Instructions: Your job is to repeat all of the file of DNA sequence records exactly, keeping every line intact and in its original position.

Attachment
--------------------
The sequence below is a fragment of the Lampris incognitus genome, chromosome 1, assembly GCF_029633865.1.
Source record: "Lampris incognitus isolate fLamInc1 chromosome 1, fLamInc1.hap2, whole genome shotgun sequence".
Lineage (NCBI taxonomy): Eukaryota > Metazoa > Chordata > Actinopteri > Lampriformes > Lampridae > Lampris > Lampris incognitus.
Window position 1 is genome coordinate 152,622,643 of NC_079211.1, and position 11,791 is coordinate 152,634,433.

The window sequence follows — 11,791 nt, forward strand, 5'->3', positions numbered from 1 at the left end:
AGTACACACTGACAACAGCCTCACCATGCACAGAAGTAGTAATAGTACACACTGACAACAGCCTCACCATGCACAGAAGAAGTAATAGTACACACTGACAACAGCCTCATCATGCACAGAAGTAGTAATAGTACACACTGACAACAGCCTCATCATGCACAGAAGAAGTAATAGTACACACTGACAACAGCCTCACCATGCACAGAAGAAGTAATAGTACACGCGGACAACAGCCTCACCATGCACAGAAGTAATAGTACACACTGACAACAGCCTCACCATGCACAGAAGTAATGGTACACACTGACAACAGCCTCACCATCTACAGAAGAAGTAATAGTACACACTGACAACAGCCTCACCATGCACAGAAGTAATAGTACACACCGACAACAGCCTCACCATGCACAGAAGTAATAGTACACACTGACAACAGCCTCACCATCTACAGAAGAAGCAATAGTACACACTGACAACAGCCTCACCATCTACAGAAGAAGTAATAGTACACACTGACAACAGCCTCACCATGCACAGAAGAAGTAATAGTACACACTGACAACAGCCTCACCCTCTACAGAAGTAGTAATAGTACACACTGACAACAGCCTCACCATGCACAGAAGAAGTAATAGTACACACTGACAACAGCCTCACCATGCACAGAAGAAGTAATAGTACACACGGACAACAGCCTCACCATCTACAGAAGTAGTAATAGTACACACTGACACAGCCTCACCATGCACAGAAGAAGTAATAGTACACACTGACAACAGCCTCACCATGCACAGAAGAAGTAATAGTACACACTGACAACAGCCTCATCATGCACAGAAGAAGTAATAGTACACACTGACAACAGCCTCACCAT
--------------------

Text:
The sequence below is a fragment of the Lampris incognitus genome, chromosome 1, assembly GCF_029633865.1.
Source record: "Lampris incognitus isolate fLamInc1 chromosome 1, fLamInc1.hap2, whole genome shotgun sequence".
Lineage (NCBI taxonomy): Eukaryota > Metazoa > Chordata > Actinopteri > Lampriformes > Lampridae > Lampris > Lampris incognitus.
Window position 1 is genome coordinate 152,622,643 of NC_079211.1, and position 11,791 is coordinate 152,634,433.

The window sequence follows — 11,791 nt, forward strand, 5'->3', positions numbered from 1 at the left end:
AGTACACACTGACAACAGCCTCACCATGCACAGAAGTAGTAATAGTACACACTGACAACAGCCTCACCATGCACAGAAGAAGTAATAGTACACACTGACAACAGCCTCATCATGCACAGAAGTAGTAATAGTACACACTGACAACAGCCTCATCATGCACAGAAGAAGTAATAGTACACACTGACAACAGCCTCACCATGCACAGAAGAAGTAATAGTACACGCGGACAACAGCCTCACCATGCACAGAAGTAATAGTACACACTGACAACAGCCTCACCATGCACAGAAGTAATGGTACACACTGACAACAGCCTCACCATCTACAGAAGAAGTAATAGTACACACTGACAACAGCCTCACCATGCACAGAAGTAATAGTACACACCGACAACAGCCTCACCATGCACAGAAGTAATAGTACACACTGACAACAGCCTCACCATCTACAGAAGAAGCAATAGTACACACTGACAACAGCCTCACCATCTACAGAAGAAGTAATAGTACACACTGACAACAGCCTCACCATGCACAGAAGAAGTAATAGTACACACTGACAACAGCCTCACCCTCTACAGAAGTAGTAATAGTACACACTGACAACAGCCTCACCATGCACAGAAGAAGTAATAGTACACACTGACAACAGCCTCACCATGCACAGAAGAAGTAATAGTACACACGGACAACAGCCTCACCATCTACAGAAGTAGTAATAGTACACACTGACACAGCCTCACCATGCACAGAAGAAGTAATAGTACACACTGACAACAGCCTCACCATGCACAGAAGAAGTAATAGTACACACTGACAACAGCCTCATCATGCACAGAAGAAGTAATAGTACACACTGACAACAGCCTCACCAT